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City of Buena Park
—  City  —
Location of Buena Park within Orange County, California.
Coordinates: 33°51′22″N 118°0′15″W / 33.85611°N 118.00417°W / 33.85611; -118.00417
Country United States
State California
County Orange
 - City Council Mayor Don McCay
Art Brown
Jim Dow
Patsy Marshall
Fred Smith
 - City Manager Rick Warsinski
 - Total 10.6 sq mi (27.6 km2)
 - Land 10.6 sq mi (27.4 km2)
 - Water 0.1 sq mi (0.2 km2)
Elevation 75 ft (23 m)
Population (2000)
 - Total 78,282
 - Density 7,406.1/sq mi (2,859.5/km2)
Time zone PST (UTC-8)
 - Summer (DST) PDT (UTC-7)
ZIP codes 90620-90624
Area code(s) 714
FIPS code 06-08786
GNIS feature ID 1652676

Buena Park is a city located in northwestern Orange County, California. As of the 2000 census, the city had a total population of 78,282. The city is located adjacent to the city of Anaheim and is located 12 miles (20 km) northwest of downtown Santa Ana. The Current OMB metropolitan designation for Buena Park and the Orange County Area is "Santa Ana-Anaheim-Irvine, CA." Buena Park is home to several tourist attractions, most notably Knott's Berry Farm and the headquarters of grocery store chain Frazier Foods (see Points of interest).



Original Spanish explorers settled on the enormous ranchos by land grants made by the King of Spain. Manuel Nieto of the Portola Expeditions received such a grant in 1783, which was divided by his heirs into five separate ranchos in 1834. One of them, 46,806-acre (189.42 km2) Rancho Los Coyotes, included the current site of the City of Buena Park where the rancho’s adobe headquarters was located on what is now Los Coyotes Country Club’s golf course.

The area was transferred from Spanish authority to Mexican rule in 1822 and subsequently California was granted statehood in 1850. Americanization further expanded in the area after completion of the transcontinental railroad in 1869 and its connection to Los Angeles in 1875. By then, Abel Stearns had acquired Rancho Los Coyotes in consideration for loans made to Pio and Andrés Pico. In 1885, James A. Whitaker purchased 690 acres (2.8 km2) of this land from Stearns and in 1887 he founded the City of Buena Park in conjunction with the railway development of what we now know as Orange County. The city was incorporated in 1953. An agricultural center when founded (particularly dairy, wine and citrus products) the city is now primarily a residential suburb.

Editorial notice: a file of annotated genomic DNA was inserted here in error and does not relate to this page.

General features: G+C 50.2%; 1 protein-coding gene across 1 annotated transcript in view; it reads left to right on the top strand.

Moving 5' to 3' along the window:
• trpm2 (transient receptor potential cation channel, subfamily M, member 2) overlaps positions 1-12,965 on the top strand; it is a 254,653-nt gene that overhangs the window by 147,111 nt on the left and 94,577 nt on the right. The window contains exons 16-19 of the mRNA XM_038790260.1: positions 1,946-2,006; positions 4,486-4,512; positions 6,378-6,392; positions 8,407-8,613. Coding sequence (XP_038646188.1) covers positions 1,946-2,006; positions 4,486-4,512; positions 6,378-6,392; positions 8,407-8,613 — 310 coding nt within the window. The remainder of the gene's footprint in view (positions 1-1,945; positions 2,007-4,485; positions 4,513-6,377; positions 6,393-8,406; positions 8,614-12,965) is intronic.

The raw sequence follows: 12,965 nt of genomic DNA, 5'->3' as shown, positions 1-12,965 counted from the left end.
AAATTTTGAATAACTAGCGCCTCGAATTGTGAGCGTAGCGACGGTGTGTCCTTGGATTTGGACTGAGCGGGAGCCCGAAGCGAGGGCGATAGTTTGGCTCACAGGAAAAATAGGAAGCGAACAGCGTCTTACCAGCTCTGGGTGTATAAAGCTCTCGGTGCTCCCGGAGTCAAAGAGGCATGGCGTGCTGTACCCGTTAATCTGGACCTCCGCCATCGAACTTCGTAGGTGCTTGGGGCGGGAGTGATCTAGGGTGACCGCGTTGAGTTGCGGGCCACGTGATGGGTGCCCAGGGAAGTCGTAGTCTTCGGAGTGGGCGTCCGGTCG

In recent decades, the city became a popular real estate choice for African Americans, Asian Americans and Hispanic Americans as the region has become more open.


Origin of the city name

The exact derivation of the name Buena Park is uncertain. One theory is that the founder of the city, James A. Whitaker, a wholesale grocer from Chicago, used the name of a Chicago suburb by the same name: Buena Park, Illinois. The community in Illinois and the new township in California were both named in 1887, which is the reason for the confusion about which was named first.

Another theory relates to the artesian well and its park-like grounds once located at the current intersection of Artesia and Beach Blvd. (formerly Grand Ave.). Local settlers referred to the area as "Plaza Buena" which means "good park" in Spanish. The mixing of the Spanish and English languages to name Buena Park reflects the major historical influences in the area. There is historic precedent with Yorba Rancho peons using the name "Plaza Buena" decades, if not a century before Whitaker came to southern California.

Therefore, it is possible that the community in Illinois was named after the township in California. James A. Whitaker's brother Andrew lived in Buena Park, IL before moving to Buena Park, CA to join his brother. He may be the link between R. A. Waller (founder of the Buena Park, IL community) and James A. Whitaker's newly formed township.[1]


According to the United States Census Bureau, the city has a total area of 27.6 km² (10.6 mi²). 27.4 km² (10.6 mi²) of it is land and 0.2 km² (0.1 mi²) of it (0.56%) is water. One of the things Buena Parkians are proud of is that Buena Park is considered the center of the southland.

It is bordered by Fullerton on the east, Anaheim on the southeast, Cypress on the southwest, Cerritos and La Palma on the west, and La Mirada on the north.


Buena Park, like the rest of the Los Angeles basin is well-known for its year-round pleasant weather:
-On average, the warmest month is August.
-The highest recorded temperature was 108°F in 2004.
-On average, the coolest month is January.
-The lowest recorded temperature was 30°F in 2002.
-The maximum average precipitation occurs in February.

Buena Park has a Mediterranean climate or Dry-Summer Subtropical (Köppen climate classification Csb on the coast, Csa inland), enjoying plenty of sunshine throughout the year, with an average of 263 sunshine days and only 35 days with measurable precipitation annually.[2]

Buena Park, California
Climate chart (explanation)
average max. and min. temperatures in °F
precipitation totals in inches
source: / NWS